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Xavier Diaz – Latorre : Robert De Visee – Pieces pour Theorbe and Guitare : CD

ROBERT DE VISEE: Pieces de Theorbe - Suite in Am; Pieces pour la Guitare in Dm; Pieces de Theorbe Suite in D Major; Pieces pour la Guitare in Bm; Pieces pour Theorbe Suite in Cm; Pieces pour Theorbe Suite in G Major.

Xavier Diaz Latorre (14 course Theorbo and 5 course Guitar)

Passacaille 1038

The sound world of this CD is very varied, from the huge and deeply resonant world of the Theorbo, to the small and yet very endearing sound of the 5 course Baroque guitar. Our player has chosen a fine variety of mixed pieces which is immediately great for the listener as there is no danger of getting bored by the same sound throughout, if that were indeed possible anyway.

Robert de Visee’s music is more often than not found arranged for classical guitar nowadays, so it is lovely to hear it in its original guise. He plays the extremely difficult Theorbo as if no effort were actually involved and the five – course guitar also, which is , for those listeners who may not have heard this instrument before, quite a different sound from our modern classical.

The recording opens with the 6 movements from the Theorbo Suite in Am, a brief Prelude, an Allemande called La Royalle, Courante, Sarabande, a surprising piece titled Masquerade, and closing with a Chaconne.

Then the instruments swap over and we are treated to the 10 movements of the Guitar Suite in D minor, several movements of which will be known to guitarists who remember the Karl Scheit, Universal Edition of some of these pieces from decades ago (as I do, as some of them were then part of the Trinity College Guitar Exams).Again these are fine performances that really bring out the music in the best of ways.

We then return to the Theorbo for the five movements of the Suite in D Major in the text book arrangement of Prelude, Allemande, Courante, Sarabande and Gigue, another set of fine performances of very rich pieces.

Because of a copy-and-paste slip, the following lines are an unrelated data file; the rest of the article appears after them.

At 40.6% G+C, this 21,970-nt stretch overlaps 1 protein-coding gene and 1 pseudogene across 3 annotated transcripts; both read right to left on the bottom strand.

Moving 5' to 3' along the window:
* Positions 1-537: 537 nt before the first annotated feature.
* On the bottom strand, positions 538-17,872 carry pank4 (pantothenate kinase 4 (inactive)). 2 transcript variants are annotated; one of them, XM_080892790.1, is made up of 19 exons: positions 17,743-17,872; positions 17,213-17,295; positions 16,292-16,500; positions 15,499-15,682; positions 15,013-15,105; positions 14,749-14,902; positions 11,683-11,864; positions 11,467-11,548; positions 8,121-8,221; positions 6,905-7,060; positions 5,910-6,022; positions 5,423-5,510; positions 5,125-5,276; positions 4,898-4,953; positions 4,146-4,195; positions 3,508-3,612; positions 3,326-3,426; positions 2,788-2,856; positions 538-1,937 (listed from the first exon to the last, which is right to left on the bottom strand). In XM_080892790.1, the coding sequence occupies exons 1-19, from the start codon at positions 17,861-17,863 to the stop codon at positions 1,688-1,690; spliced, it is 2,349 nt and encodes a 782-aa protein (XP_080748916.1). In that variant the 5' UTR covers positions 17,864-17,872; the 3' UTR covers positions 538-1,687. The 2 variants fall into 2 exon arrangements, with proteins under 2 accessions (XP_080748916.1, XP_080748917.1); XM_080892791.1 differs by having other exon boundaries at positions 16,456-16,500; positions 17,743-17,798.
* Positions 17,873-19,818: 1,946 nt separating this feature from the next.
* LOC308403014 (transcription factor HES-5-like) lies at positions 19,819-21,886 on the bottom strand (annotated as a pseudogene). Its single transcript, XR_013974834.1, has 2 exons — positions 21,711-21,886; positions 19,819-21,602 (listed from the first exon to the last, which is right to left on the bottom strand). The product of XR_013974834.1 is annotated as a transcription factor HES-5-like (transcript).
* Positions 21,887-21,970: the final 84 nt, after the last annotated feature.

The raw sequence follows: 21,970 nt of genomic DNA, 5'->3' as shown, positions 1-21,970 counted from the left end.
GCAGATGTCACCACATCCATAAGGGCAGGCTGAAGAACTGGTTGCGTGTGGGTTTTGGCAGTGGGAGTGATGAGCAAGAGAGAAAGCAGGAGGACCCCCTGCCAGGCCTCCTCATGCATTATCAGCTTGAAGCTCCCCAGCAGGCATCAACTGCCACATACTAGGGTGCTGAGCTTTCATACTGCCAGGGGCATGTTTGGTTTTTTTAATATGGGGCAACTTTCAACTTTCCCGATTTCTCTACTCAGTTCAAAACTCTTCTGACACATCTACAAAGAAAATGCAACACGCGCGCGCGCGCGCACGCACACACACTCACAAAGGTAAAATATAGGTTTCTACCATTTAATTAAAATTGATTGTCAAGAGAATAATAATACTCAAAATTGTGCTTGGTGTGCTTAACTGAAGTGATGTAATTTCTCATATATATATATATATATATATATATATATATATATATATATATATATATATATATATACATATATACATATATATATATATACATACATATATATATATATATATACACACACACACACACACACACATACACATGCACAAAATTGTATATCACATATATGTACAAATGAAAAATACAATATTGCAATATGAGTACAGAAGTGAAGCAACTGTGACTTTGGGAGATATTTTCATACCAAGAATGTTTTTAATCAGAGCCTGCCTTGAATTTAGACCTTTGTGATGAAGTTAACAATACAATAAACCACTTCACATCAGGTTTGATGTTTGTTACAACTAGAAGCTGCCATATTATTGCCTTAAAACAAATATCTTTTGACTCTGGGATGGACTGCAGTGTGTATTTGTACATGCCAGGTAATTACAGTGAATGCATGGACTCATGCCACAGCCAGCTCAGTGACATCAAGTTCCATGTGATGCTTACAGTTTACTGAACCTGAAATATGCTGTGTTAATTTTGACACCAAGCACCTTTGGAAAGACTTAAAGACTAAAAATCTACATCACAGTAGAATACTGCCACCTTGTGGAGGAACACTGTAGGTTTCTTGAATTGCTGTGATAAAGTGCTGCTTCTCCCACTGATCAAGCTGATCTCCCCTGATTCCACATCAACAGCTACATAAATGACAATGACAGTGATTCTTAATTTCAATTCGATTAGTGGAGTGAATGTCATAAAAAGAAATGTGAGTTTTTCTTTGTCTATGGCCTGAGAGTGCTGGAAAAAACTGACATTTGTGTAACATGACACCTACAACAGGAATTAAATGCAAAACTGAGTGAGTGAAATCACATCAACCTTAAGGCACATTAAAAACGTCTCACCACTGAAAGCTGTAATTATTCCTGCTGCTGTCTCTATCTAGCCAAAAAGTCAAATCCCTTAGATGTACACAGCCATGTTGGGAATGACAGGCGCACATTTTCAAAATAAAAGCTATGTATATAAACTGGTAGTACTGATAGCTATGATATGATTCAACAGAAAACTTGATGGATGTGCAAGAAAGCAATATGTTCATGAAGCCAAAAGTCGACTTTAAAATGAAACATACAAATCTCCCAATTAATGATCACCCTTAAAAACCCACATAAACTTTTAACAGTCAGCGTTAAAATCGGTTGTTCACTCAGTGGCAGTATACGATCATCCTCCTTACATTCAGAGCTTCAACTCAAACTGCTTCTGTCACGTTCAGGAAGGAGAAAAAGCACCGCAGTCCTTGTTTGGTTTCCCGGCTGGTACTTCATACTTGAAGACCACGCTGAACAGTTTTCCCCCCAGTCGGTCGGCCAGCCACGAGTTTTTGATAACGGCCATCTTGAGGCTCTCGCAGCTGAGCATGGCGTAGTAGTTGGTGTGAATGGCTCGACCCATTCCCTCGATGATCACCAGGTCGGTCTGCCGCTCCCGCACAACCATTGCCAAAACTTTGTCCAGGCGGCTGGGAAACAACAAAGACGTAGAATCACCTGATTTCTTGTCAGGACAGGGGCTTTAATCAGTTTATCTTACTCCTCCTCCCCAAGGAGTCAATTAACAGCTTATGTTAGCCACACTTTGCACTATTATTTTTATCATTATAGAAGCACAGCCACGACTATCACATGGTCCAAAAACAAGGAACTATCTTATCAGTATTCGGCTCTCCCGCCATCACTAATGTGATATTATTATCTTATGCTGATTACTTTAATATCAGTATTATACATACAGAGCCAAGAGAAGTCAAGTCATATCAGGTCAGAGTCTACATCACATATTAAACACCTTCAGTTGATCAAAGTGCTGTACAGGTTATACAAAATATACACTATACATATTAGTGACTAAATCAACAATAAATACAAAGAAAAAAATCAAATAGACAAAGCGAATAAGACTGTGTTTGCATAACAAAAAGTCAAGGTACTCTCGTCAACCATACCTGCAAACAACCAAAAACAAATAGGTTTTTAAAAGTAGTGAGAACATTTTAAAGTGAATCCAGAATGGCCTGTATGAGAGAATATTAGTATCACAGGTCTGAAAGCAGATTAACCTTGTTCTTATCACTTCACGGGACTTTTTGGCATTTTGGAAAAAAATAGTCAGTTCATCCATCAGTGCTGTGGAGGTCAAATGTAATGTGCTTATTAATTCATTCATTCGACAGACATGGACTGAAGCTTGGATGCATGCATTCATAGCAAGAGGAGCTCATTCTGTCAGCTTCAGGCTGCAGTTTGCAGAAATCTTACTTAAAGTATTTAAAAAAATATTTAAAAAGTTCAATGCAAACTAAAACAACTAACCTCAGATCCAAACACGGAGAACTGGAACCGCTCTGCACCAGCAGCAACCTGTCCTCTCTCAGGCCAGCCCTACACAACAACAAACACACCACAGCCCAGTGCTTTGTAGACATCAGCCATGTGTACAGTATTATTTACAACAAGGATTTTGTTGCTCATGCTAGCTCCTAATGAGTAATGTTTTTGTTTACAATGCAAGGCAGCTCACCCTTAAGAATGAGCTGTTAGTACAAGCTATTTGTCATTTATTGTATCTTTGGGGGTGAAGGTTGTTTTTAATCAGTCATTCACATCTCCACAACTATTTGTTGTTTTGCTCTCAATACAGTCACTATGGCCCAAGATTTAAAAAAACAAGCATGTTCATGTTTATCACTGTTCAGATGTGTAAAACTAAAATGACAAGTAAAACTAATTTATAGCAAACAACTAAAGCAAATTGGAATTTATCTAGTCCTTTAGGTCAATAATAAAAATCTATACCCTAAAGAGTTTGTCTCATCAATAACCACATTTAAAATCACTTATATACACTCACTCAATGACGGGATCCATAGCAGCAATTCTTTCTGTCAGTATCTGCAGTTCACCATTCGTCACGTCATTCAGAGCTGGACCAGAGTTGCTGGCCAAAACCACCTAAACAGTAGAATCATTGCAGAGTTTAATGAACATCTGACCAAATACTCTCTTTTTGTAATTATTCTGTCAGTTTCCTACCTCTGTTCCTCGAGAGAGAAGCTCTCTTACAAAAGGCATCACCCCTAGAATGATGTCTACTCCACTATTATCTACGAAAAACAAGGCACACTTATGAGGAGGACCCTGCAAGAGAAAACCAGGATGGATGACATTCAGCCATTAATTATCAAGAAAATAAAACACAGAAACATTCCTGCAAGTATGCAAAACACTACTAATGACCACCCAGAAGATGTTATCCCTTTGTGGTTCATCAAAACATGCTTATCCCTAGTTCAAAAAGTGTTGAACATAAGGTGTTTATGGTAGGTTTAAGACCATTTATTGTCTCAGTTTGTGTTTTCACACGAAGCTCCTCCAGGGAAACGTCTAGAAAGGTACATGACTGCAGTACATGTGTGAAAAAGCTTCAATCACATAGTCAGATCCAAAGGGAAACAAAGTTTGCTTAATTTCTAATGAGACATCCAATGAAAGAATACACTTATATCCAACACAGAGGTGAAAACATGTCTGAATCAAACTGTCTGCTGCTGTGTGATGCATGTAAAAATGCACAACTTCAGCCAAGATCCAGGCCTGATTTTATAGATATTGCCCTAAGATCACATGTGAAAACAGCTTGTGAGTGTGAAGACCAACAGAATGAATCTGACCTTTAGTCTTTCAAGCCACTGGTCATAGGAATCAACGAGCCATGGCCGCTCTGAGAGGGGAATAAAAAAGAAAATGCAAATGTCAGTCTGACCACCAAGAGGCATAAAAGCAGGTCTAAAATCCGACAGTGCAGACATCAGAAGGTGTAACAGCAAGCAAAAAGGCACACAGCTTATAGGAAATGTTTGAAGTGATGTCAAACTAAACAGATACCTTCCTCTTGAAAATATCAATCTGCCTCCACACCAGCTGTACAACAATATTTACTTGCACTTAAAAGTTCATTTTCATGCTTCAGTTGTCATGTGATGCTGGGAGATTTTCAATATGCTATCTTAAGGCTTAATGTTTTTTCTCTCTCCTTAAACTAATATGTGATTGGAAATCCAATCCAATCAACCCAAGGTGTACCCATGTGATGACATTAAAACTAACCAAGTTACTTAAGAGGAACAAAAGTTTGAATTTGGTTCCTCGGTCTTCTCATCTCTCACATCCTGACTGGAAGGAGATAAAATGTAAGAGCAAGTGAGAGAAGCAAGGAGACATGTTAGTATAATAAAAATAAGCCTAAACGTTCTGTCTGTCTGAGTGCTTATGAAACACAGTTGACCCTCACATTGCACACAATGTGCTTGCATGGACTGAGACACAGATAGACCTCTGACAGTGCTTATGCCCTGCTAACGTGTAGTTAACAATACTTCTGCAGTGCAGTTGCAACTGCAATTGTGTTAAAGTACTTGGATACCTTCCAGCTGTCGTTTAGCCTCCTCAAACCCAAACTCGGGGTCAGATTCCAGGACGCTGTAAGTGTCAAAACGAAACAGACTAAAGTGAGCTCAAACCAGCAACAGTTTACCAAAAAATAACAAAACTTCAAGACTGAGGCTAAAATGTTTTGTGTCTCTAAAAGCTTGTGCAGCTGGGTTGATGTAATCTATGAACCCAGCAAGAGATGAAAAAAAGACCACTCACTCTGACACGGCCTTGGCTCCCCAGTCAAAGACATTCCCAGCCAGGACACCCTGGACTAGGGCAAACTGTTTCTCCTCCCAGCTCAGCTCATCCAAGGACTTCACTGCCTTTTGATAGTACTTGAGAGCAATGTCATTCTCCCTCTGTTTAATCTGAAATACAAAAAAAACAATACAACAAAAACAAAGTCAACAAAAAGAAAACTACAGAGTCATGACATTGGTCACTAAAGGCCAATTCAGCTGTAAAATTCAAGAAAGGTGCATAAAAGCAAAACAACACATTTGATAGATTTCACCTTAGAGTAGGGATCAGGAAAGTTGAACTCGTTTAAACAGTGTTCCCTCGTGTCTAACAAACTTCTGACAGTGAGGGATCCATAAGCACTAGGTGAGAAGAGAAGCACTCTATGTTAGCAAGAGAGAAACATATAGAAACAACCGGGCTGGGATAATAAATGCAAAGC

The guitar suite of pieces in Bm, that numbers five again has as is often the case with the Baroque guitar many places where strumming of the music is the standard way to play the chords. This time the final movement is a Passacaille.

The rest of the CD is devoted to the Theorbo, firstly in a Suite of pieces in Cm, the most remarkable of which is the second movement La Plainte ou Tombeau de Mesdesmoiselles De Visee, Allemande de Mr.Leur Pere, which sounds every bit as tragic as the title implies. There are four other movements in this suite, again following the standard pattern as the Suite in D Major, above.

The final work is two movement s only of a Suite in G Major, Muzette and Chaconne, the first of which has a dancing rhythm that unlike a lot of the pieces here sounds optimistic and cheerful, not emotions that often sit in a De Visee piece. The final Chaconne is a lengthy 7 + minutes and again has a driving rhythm that finishes the album off superbly.

The recordings and the performances are wonderful and if there is a criticism, it is only that a lot of the music (as I said before) can sound very sad and mournful for much of the time, and that may possibly mean that some listeners will want to dodge in and out of the CD rather than play it fully all the time, but that is fine, because other than that the entire experience of this De Visee set is very good indeed.

Chris Dumigan

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